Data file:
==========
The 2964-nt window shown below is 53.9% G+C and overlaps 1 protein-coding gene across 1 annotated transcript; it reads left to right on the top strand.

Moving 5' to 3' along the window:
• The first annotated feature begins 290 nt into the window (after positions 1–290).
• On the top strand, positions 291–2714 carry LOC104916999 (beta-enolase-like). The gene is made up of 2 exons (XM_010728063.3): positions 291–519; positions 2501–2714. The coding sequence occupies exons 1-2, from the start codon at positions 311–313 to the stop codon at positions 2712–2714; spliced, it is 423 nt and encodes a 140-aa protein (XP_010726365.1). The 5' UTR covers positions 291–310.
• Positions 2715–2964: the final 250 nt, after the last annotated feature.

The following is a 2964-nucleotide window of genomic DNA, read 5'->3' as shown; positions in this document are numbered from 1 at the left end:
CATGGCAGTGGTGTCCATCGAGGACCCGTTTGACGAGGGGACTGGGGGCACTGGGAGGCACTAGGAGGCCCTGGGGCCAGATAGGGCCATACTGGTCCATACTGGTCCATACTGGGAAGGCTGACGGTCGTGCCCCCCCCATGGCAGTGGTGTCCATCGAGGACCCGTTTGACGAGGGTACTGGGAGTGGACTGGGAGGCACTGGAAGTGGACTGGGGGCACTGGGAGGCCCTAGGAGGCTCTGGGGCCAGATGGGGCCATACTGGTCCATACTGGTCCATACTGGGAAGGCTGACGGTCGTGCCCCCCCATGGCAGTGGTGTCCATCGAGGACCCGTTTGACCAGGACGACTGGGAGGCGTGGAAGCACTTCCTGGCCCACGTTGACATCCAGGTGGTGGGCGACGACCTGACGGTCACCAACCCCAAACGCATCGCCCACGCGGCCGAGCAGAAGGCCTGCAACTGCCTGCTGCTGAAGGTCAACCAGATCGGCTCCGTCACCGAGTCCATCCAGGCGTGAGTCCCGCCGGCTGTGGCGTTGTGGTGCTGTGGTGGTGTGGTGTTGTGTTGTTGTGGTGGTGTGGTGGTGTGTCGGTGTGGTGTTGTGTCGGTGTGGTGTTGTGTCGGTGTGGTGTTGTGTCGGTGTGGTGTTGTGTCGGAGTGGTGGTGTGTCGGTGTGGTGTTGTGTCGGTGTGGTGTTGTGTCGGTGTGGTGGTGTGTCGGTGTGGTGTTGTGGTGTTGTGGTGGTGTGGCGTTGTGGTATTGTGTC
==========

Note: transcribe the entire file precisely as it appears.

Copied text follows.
The 2964-nt window shown below is 53.9% G+C and overlaps 1 protein-coding gene across 1 annotated transcript; it reads left to right on the top strand.

Moving 5' to 3' along the window:
• The first annotated feature begins 290 nt into the window (after positions 1–290).
• On the top strand, positions 291–2714 carry LOC104916999 (beta-enolase-like). The gene is made up of 2 exons (XM_010728063.3): positions 291–519; positions 2501–2714. The coding sequence occupies exons 1-2, from the start codon at positions 311–313 to the stop codon at positions 2712–2714; spliced, it is 423 nt and encodes a 140-aa protein (XP_010726365.1). The 5' UTR covers positions 291–310.
• Positions 2715–2964: the final 250 nt, after the last annotated feature.

The following is a 2964-nucleotide window of genomic DNA, read 5'->3' as shown; positions in this document are numbered from 1 at the left end:
CATGGCAGTGGTGTCCATCGAGGACCCGTTTGACGAGGGGACTGGGGGCACTGGGAGGCACTAGGAGGCCCTGGGGCCAGATAGGGCCATACTGGTCCATACTGGTCCATACTGGGAAGGCTGACGGTCGTGCCCCCCCCATGGCAGTGGTGTCCATCGAGGACCCGTTTGACGAGGGTACTGGGAGTGGACTGGGAGGCACTGGAAGTGGACTGGGGGCACTGGGAGGCCCTAGGAGGCTCTGGGGCCAGATGGGGCCATACTGGTCCATACTGGTCCATACTGGGAAGGCTGACGGTCGTGCCCCCCCATGGCAGTGGTGTCCATCGAGGACCCGTTTGACCAGGACGACTGGGAGGCGTGGAAGCACTTCCTGGCCCACGTTGACATCCAGGTGGTGGGCGACGACCTGACGGTCACCAACCCCAAACGCATCGCCCACGCGGCCGAGCAGAAGGCCTGCAACTGCCTGCTGCTGAAGGTCAACCAGATCGGCTCCGTCACCGAGTCCATCCAGGCGTGAGTCCCGCCGGCTGTGGCGTTGTGGTGCTGTGGTGGTGTGGTGTTGTGTTGTTGTGGTGGTGTGGTGGTGTGTCGGTGTGGTGTTGTGTCGGTGTGGTGTTGTGTCGGTGTGGTGTTGTGTCGGTGTGGTGTTGTGTCGGAGTGGTGGTGTGTCGGTGTGGTGTTGTGTCGGTGTGGTGTTGTGTCGGTGTGGTGGTGTGTCGGTGTGGTGTTGTGGTGTTGTGGTGGTGTGGCGTTGTGGTATTGTGTC